Pharmacists are ideally positioned health care professionals who can make a significant impact on health outcomes and public health. Not only are pharmacists easily accessible to patients, but they are highly trained in evidence-based pharmacotherapy so as to deliver high-level medication disease state management. Regarding cardiovascular outcomes, pharmacist-led interventions in various health system settings have been shown to reduce adverse drug events, improve medication adherence, and in some cases even reduce mortality and hospitalization.1-3
Hypertension is one of the leading causes of death worldwide, and almost 1 in 3 Americans carries a diagnosis of hypertension, defined as a blood pressure (BP) of 140/90 mm Hg or higher.4-6 Therefore, disease state management programs targeting this chronic condition through community pharmacist intervention should significantly impact outcomes within this patient population. Recent meta-analyses of quality improvement tactics have shown significant improvements in lowering BP in hypertensive patients, particularly when a pharmacist was added to the health care team, compared with other strategies.7,8
In the Electronic Communications and Home Blood-Pressure Monitoring study, Green and colleagues randomized 778 patients with uncontrolled essential hypertension and Internet access from an integrated group practice in Washington State to one of the following treatment strategies: usual care, home BP monitoring through secure patient Web site training only, or home BP monitoring and secure patient Web site training plus pharmacist care management delivered through Web communications.9
Usual care consisted of suggesting that patients with hypertension work closely with their provider. In the pharmacistintervention group, pharmacists reviewed patient histories and were regularly provided patients' BP measurements, medication concerns, and progress related to lifestyle goals through Internet-based communication. Pharmacists responded with specific recommendations including medication changes. All clinical concerns or potential deviations from the medication protocol were referred back to the patient's physician. After one year of follow-up, those receiving pharmacist care management had significantly better BP control, compared with the other interventional strategies (P <.001).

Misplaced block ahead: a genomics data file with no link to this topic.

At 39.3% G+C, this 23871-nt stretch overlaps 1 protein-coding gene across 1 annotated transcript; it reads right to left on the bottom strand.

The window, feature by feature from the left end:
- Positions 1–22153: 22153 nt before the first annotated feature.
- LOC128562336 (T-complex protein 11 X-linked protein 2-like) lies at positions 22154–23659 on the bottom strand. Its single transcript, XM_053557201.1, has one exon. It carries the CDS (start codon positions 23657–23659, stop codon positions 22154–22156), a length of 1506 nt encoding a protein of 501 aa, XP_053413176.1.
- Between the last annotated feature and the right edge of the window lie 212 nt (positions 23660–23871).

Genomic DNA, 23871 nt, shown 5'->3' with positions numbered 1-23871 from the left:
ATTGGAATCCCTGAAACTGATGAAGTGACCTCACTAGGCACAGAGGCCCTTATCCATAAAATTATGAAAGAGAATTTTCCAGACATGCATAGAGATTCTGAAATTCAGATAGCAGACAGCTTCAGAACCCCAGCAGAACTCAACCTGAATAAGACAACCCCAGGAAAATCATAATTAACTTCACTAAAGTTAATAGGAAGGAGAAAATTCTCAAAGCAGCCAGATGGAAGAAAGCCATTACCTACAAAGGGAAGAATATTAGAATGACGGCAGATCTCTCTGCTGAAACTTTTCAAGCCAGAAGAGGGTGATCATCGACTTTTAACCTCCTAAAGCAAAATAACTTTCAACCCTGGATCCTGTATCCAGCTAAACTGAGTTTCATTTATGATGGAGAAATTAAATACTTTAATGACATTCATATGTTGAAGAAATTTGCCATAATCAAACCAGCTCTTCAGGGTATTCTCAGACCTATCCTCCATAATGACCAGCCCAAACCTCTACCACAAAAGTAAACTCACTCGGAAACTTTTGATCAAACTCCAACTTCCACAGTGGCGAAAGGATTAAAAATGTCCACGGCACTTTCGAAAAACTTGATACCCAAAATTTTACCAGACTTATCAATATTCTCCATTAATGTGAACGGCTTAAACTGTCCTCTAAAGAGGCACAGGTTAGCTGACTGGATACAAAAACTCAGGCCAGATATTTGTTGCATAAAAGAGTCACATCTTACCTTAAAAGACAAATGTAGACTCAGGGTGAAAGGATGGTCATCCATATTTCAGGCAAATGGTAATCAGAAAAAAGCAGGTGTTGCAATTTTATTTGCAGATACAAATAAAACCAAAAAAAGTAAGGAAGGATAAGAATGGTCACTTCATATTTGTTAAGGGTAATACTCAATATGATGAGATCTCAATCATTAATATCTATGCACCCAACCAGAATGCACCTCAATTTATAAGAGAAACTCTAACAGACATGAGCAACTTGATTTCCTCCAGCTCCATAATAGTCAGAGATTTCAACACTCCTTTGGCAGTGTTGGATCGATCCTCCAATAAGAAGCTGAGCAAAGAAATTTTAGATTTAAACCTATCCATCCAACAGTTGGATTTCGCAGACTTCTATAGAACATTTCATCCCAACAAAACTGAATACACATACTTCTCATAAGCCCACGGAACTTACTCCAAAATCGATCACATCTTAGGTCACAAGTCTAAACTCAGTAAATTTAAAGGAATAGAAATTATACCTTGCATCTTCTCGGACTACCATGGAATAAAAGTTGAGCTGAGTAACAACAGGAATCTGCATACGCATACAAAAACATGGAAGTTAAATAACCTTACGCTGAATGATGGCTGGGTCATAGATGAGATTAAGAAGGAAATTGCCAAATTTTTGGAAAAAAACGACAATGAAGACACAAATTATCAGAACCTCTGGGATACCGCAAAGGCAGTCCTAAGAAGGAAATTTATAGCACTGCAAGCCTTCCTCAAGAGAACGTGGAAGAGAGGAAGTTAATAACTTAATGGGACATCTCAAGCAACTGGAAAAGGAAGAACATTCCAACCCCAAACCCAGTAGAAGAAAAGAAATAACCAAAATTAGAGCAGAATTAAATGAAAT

This study highlights not only the value of pharmacist intervention, but also the critical importance of home blood pressure monitoring (HBPM).10 Although the clinical relevance of office-measured BP has been established in multiple outcomes studies, BP measurement in this setting has numerous shortcomings, including loss of calibration of equipment, failure of physicians to follow measurement guidelines, and the white-coat effect.10 Measurement of BP in the office setting typically does not determine BP values 12 to 24 hours after dosing of medications and cannot detect the presence and magnitude of BP during sleep or during the post-awakening surge. Thus, in May 2008, the American Heart Association, the American Society of Hypertension, and the Preventive Cardiovascular Nursing Association issued a collaborative statement calling for patients with hypertension to incorporate HBPM as part of their management strategies.10
Pharmacists are uniquely positioned to meet this call to action as they can assist patients with selecting an appropriate monitor and provide the most accurate education on how to properly use the device.